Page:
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Four crucial financial habits to form in your 20s

It's hard to be financially responsible when you want to be a reckless 20-something, but try and follow these basic financial steps. 

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As someone who's now been out of undergrad for three years now, I guess I'm supposed to be an "adult" about some things, like not ditching work to go to Six Flags and maybe reading a book instead of watching Cartoon Network. Oh, and being financially responsible. That too.

 The fact is, it's hard to be financially responsible when you want to be a reckless twenty-something. Humans are social creatures, and unfortunately for those of us that live in cities, that usually means hanging out at places that cost money.

But it doesn't have to be that way. There are some good habits to have that will set you up for a less-stressful future. These are all things I try to do to save money and make sure I don't end up under a bridge one day.

1. Pay Yourself First

This is essential. You should not be spending every dollar that comes in from your salary. So, this means setting up a savings account with a certain percentage automatically put in each month, or paying off that student loan payment first. Oh, and rent. Rent is important, too.

2. Max Out any 401k Matching

If your employer offers a 401k match plan (many do), be sure to take full advantage of it. Ten percent may seem like a lot of money to save, but with the time value of money and compound interest, the money you save now in your 20s will be worth much more than money saved down the road. Don't believe me? Look at this.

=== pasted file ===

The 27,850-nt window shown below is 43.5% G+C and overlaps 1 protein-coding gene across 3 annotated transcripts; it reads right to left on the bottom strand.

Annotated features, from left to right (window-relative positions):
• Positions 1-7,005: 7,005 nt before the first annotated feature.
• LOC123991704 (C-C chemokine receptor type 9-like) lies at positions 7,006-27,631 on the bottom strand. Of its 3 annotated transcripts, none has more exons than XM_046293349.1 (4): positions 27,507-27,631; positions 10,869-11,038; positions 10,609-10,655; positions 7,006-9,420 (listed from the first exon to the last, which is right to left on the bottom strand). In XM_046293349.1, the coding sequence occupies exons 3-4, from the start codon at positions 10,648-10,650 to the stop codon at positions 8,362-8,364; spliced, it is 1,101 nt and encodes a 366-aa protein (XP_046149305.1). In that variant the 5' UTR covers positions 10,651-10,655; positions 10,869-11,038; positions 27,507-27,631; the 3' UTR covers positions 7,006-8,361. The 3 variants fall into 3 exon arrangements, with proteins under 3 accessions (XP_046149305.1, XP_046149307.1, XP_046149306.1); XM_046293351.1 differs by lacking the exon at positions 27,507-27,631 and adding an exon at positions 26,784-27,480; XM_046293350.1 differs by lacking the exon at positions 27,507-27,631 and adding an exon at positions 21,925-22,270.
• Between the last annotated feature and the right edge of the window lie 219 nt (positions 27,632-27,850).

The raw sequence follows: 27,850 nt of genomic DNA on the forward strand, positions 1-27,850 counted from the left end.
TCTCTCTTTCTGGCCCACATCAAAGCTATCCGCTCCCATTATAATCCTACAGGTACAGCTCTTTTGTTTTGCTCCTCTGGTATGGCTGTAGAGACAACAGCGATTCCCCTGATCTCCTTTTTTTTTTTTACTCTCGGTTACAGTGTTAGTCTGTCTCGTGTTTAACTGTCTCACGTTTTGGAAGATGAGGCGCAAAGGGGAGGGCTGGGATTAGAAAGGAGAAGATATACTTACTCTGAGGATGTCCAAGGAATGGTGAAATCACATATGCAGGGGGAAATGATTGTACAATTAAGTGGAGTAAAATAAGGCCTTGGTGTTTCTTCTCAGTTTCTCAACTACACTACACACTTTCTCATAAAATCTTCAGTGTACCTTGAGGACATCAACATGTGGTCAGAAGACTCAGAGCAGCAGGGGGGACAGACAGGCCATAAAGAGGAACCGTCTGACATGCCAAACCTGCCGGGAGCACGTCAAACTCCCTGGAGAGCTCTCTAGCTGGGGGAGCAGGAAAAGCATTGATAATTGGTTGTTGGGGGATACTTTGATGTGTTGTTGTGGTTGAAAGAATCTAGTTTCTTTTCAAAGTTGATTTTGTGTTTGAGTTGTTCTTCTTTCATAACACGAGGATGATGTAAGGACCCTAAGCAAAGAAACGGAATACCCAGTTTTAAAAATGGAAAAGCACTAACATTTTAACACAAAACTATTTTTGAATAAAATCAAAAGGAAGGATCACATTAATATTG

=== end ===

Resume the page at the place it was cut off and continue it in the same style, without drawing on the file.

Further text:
3. Pay Off Debt First

Paying off your debt can help keep your wallet out of a financial vice grip.

I wrote about this a bit in a previous article, but paying off any debt should be your first priority. Since interest costs you more money (and the longer you hold debt the more money you'll pay down the line), this is a common sense tip. If you have credit card debt, focus on that first after making any minimum payments for student loans. It carries a higher annual interest rate than student loans.

4. Work Hard

Hard work pays off. Seriously.

Hard work usually results in higher pay. Hate being a "broke" 25 year old? Work hard, learn new skills at work, and if that doesn't pay off, learn new skills on your off time. Continue to push towards your career goals, and much of your financial stress will fade to the background.

Follow CSMonitor's board Money Saving Tips on Pinterest.

The Christian Science Monitor has assembled a diverse group of the best personal finance bloggers out there. Our guest bloggers are not employed or directed by the Monitor and the views expressed are the bloggers' own, as is responsibility for the content of their blogs. To contact us about a blogger, click here. To add or view a comment on a guest blog, please go to the blogger's own site by clicking on the link in the blog description box above.

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